The donation will endow Oracle’s Promise, a newly formed foundation, and represent the largest monetary commitment to date to America’s Promise--The Alliance For Youth, a campaign set up to carry out the goals outlined in April at the Presidents’ Summit for America’s Future. (See Education Week, April 23 and May 7, 1997.)
Lawrence Ellison, the chairman and chief executive officer of Oracle, announced the donation June 24.
“We’re using this as a glittering example of someone doing something good for young people,” said Bill Smullen, a spokesman for America’s Promise. “We’re finding that if you challenge a CEO or a corporation, and ask them what they can do, most are accepting that challenge.”
Officials from Oracle” headquarters in Redwood Shores, Calif., said last week that they had not yet determined any detail about how or over what time period the money will be spent.
The computers offered by Mr. Ellison are small, low-cost, appliance-like devices that operate through connection to a powerful network. They would enable students to do word processing and access the Internet.
“I envision every kid getting one of these things almost as easily as buying a lunch box for school,” said Frank Winthrow, the director of educational programming for the NASA Classroom of the Future, a center for the research and development of educational technologies based in Wheeling, W.Va. “There are some people who say that you ought to have more power on your desktop, but I don’t think you should spend $2,000 to $3,000 when you can have something like this that works as well.”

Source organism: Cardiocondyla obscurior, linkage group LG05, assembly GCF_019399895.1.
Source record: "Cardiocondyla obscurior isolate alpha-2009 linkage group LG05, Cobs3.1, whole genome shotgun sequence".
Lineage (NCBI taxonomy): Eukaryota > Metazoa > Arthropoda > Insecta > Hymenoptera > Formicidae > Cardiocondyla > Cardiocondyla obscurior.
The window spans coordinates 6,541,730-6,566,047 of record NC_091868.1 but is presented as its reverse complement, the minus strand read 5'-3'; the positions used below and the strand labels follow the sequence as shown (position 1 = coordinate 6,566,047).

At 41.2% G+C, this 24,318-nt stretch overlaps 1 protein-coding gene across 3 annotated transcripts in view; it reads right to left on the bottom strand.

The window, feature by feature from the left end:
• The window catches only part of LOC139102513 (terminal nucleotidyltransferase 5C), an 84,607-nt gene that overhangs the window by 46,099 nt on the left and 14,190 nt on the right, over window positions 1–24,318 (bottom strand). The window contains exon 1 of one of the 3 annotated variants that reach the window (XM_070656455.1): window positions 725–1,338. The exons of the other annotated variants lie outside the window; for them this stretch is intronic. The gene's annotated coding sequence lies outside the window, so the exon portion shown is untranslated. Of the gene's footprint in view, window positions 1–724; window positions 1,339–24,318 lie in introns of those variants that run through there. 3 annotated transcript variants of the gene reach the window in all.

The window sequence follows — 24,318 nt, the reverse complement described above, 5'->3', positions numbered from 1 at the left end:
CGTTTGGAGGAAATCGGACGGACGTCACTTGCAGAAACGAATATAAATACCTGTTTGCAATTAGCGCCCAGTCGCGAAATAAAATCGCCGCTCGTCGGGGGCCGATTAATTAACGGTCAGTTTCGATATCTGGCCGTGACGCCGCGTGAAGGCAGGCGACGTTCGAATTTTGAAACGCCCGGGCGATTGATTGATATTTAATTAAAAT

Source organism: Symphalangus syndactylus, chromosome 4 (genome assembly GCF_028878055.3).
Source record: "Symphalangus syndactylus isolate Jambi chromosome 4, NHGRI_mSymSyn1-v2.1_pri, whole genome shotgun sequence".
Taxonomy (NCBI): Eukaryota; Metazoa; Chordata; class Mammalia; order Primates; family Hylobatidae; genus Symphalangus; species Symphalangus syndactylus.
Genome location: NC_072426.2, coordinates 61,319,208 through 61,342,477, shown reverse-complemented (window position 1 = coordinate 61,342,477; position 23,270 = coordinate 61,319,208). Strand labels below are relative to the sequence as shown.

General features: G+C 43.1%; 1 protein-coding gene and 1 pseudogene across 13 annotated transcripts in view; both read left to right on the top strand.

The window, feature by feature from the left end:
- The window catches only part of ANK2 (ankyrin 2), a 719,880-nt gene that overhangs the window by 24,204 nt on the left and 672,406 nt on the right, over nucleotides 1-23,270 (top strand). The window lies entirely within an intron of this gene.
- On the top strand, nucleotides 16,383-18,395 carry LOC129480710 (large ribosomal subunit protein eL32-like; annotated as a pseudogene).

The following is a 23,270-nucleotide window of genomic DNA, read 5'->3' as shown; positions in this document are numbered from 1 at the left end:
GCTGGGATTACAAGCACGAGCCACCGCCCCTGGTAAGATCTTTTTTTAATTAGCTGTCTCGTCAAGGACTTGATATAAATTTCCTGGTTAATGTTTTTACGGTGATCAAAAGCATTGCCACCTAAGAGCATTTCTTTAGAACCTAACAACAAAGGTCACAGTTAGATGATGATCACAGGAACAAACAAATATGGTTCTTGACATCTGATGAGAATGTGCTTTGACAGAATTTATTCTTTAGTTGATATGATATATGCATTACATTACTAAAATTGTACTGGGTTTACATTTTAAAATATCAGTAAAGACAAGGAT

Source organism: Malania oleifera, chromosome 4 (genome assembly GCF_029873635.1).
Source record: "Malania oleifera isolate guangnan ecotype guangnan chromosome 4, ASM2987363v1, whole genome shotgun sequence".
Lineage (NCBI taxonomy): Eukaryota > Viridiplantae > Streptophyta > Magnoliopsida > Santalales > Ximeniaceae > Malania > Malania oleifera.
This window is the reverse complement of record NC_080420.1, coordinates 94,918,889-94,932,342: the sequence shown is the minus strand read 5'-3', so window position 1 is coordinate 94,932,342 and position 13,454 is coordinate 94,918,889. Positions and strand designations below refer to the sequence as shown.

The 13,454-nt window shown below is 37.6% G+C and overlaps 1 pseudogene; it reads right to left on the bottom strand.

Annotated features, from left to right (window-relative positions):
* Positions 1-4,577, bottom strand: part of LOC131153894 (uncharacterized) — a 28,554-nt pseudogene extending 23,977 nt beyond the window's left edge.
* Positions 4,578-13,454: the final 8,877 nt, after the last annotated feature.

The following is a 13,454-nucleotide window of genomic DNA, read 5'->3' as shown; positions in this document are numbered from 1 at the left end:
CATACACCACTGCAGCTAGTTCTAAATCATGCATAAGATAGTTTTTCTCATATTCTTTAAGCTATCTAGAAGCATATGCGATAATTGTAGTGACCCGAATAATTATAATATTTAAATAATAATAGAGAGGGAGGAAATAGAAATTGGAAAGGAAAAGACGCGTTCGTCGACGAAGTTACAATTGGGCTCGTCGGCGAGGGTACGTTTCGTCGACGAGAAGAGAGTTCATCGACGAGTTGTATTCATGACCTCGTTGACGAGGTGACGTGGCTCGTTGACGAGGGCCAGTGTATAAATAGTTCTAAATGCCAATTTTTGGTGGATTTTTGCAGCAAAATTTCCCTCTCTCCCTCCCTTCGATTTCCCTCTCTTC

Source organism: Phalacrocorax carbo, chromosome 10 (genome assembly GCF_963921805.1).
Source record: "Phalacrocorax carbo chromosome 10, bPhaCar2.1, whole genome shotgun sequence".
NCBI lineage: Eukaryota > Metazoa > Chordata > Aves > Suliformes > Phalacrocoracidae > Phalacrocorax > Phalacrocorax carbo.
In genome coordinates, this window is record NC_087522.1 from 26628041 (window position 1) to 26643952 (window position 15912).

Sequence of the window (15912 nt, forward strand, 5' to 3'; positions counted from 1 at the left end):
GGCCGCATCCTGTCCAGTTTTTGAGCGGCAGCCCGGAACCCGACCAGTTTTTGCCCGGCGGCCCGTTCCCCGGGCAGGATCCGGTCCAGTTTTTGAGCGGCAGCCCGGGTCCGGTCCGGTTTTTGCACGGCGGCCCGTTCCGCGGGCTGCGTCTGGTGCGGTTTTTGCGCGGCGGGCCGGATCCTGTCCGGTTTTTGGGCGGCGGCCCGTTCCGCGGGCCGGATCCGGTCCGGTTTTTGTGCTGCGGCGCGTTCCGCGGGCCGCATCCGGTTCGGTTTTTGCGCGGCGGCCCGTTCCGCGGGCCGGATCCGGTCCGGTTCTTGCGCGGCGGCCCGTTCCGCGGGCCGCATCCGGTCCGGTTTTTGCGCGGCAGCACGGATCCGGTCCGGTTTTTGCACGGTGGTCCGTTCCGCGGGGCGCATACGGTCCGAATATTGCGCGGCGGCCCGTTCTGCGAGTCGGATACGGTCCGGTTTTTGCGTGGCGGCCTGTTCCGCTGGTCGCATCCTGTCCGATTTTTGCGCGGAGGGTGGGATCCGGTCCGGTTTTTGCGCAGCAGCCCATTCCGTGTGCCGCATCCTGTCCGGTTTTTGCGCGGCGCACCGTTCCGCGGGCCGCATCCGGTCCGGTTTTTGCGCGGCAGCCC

Anne L. Bryant, the executive director of the National School Board Association, emphasized that it’s not enough to stock the classrooms with computers without training teachers on how to use them effectively.
“The real question is whether the commitment to teacher development and staff will match the hardware,” Ms. Bryant said.
Mr. Ellison made his announcement just one day after Bill Gates, the chairman and chief executive officer of Microsoft Corp., declared that he was making a personal donation of $200 million, as well as $200 million worth of products from Microsoft, to put more computers and Internet connections in public libraries.
A version of this article appeared in the July 09, 1997 edition of Education Week